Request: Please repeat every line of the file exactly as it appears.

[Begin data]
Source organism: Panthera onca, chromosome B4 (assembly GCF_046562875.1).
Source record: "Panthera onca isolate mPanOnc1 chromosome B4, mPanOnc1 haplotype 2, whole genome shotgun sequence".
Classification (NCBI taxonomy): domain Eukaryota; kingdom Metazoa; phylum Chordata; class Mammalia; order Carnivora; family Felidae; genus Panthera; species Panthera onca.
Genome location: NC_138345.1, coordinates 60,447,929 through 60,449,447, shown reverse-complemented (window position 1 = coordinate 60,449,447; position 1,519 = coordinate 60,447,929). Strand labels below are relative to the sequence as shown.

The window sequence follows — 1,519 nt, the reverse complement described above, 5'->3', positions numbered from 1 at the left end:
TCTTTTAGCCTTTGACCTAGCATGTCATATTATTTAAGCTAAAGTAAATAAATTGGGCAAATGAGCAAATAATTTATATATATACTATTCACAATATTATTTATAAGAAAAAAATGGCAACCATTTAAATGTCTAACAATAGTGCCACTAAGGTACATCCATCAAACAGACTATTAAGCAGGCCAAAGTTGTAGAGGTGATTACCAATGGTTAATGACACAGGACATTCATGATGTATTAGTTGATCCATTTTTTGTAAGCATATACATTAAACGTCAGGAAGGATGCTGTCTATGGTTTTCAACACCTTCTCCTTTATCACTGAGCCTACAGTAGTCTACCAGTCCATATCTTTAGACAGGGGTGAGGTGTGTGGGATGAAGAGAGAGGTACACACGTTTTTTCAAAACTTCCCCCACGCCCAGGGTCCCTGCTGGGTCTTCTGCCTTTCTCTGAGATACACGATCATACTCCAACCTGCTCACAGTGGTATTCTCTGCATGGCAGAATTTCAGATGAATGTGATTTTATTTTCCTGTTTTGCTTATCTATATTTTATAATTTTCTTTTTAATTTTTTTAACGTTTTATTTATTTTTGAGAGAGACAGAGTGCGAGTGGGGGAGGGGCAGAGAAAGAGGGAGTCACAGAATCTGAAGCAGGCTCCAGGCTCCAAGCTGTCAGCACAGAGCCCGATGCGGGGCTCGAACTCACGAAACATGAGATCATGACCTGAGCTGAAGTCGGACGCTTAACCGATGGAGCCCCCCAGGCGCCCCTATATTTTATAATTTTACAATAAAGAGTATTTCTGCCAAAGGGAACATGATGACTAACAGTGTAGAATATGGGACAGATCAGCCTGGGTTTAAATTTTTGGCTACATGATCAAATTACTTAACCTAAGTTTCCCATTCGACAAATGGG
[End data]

Source organism: Panthera onca, chromosome B4 (assembly GCF_046562875.1).
Source record: "Panthera onca isolate mPanOnc1 chromosome B4, mPanOnc1 haplotype 2, whole genome shotgun sequence".
Classification (NCBI taxonomy): domain Eukaryota; kingdom Metazoa; phylum Chordata; class Mammalia; order Carnivora; family Felidae; genus Panthera; species Panthera onca.
Genome location: NC_138345.1, coordinates 60,447,929 through 60,449,447, shown reverse-complemented (window position 1 = coordinate 60,449,447; position 1,519 = coordinate 60,447,929). Strand labels below are relative to the sequence as shown.

The window sequence follows — 1,519 nt, the reverse complement described above, 5'->3', positions numbered from 1 at the left end:
TCTTTTAGCCTTTGACCTAGCATGTCATATTATTTAAGCTAAAGTAAATAAATTGGGCAAATGAGCAAATAATTTATATATATACTATTCACAATATTATTTATAAGAAAAAAATGGCAACCATTTAAATGTCTAACAATAGTGCCACTAAGGTACATCCATCAAACAGACTATTAAGCAGGCCAAAGTTGTAGAGGTGATTACCAATGGTTAATGACACAGGACATTCATGATGTATTAGTTGATCCATTTTTTGTAAGCATATACATTAAACGTCAGGAAGGATGCTGTCTATGGTTTTCAACACCTTCTCCTTTATCACTGAGCCTACAGTAGTCTACCAGTCCATATCTTTAGACAGGGGTGAGGTGTGTGGGATGAAGAGAGAGGTACACACGTTTTTTCAAAACTTCCCCCACGCCCAGGGTCCCTGCTGGGTCTTCTGCCTTTCTCTGAGATACACGATCATACTCCAACCTGCTCACAGTGGTATTCTCTGCATGGCAGAATTTCAGATGAATGTGATTTTATTTTCCTGTTTTGCTTATCTATATTTTATAATTTTCTTTTTAATTTTTTTAACGTTTTATTTATTTTTGAGAGAGACAGAGTGCGAGTGGGGGAGGGGCAGAGAAAGAGGGAGTCACAGAATCTGAAGCAGGCTCCAGGCTCCAAGCTGTCAGCACAGAGCCCGATGCGGGGCTCGAACTCACGAAACATGAGATCATGACCTGAGCTGAAGTCGGACGCTTAACCGATGGAGCCCCCCAGGCGCCCCTATATTTTATAATTTTACAATAAAGAGTATTTCTGCCAAAGGGAACATGATGACTAACAGTGTAGAATATGGGACAGATCAGCCTGGGTTTAAATTTTTGGCTACATGATCAAATTACTTAACCTAAGTTTCCCATTCGACAAATGGG